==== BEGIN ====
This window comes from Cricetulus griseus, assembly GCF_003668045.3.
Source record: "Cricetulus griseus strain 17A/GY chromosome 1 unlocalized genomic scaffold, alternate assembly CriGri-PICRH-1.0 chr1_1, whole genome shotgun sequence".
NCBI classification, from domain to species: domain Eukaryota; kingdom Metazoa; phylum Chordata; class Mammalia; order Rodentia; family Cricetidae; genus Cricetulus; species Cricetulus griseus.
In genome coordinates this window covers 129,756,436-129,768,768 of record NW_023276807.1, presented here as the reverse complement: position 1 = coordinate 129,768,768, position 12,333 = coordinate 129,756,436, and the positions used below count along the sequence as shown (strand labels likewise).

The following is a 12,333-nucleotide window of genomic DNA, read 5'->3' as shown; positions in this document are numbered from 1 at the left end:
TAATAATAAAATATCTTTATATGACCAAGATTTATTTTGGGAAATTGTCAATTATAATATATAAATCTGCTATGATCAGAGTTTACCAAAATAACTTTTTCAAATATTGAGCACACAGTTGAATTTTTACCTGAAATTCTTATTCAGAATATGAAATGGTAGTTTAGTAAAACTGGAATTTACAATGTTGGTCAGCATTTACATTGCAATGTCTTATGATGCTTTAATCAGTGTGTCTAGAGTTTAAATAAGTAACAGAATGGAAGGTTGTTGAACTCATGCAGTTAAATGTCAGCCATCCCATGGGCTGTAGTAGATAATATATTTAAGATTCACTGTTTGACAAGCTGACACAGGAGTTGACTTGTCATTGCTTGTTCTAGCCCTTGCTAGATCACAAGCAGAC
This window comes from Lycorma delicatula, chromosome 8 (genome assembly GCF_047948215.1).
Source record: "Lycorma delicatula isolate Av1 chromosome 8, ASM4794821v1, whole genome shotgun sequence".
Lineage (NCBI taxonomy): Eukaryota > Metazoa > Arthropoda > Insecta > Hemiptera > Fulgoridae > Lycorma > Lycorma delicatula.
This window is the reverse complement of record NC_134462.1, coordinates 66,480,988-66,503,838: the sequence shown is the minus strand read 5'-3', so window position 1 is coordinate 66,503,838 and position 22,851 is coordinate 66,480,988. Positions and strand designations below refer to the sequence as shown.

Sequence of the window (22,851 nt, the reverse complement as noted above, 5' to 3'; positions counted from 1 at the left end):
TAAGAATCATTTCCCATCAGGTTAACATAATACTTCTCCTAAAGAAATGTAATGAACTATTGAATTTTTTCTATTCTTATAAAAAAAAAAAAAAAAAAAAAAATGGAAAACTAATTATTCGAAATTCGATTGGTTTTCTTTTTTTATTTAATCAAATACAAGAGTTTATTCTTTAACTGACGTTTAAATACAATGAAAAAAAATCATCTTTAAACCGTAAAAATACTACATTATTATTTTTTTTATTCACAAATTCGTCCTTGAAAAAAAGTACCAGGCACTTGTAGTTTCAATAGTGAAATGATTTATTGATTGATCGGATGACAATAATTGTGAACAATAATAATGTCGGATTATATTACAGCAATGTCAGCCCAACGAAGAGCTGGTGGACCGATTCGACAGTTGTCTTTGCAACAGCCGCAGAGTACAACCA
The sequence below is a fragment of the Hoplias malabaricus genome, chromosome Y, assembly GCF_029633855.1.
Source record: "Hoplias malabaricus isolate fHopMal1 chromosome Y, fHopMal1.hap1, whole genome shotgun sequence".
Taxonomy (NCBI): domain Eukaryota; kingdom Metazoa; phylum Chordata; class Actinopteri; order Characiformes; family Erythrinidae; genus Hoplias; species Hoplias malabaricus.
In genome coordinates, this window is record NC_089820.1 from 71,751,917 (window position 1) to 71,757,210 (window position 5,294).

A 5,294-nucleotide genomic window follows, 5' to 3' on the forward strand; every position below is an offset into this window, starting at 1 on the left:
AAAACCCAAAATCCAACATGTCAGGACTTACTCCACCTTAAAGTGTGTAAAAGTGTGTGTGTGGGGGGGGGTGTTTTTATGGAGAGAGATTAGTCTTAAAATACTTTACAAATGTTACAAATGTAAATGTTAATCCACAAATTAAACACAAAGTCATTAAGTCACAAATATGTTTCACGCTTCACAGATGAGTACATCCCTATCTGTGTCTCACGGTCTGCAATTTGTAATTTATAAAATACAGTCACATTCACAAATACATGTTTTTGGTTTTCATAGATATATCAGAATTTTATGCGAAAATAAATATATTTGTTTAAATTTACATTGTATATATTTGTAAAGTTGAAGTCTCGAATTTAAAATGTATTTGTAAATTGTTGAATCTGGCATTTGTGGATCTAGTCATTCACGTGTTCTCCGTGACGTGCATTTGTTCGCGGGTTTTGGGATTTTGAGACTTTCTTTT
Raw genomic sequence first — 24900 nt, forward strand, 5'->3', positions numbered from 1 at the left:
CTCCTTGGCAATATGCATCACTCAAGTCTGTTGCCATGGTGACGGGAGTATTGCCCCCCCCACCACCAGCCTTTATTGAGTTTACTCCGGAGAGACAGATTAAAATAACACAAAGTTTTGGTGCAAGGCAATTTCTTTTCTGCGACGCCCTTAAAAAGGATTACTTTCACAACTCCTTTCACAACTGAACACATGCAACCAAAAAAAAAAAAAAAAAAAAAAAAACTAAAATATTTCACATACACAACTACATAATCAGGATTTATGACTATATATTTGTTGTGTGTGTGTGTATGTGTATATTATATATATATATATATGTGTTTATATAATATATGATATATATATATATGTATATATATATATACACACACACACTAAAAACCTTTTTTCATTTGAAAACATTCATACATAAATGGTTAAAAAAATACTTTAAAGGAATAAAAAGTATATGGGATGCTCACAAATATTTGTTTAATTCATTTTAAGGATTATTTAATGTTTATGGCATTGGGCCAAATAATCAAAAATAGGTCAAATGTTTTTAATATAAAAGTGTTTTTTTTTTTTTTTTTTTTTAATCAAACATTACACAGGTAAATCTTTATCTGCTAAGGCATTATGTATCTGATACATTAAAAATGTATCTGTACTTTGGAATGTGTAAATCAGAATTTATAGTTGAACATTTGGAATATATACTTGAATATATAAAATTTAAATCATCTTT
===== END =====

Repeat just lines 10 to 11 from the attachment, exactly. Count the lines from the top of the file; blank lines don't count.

This window is the reverse complement of record NC_134462.1, coordinates 66,480,988-66,503,838: the sequence shown is the minus strand read 5'-3', so window position 1 is coordinate 66,503,838 and position 22,851 is coordinate 66,480,988. Positions and strand designations below refer to the sequence as shown.

Sequence of the window (22,851 nt, the reverse complement as noted above, 5' to 3'; positions counted from 1 at the left end):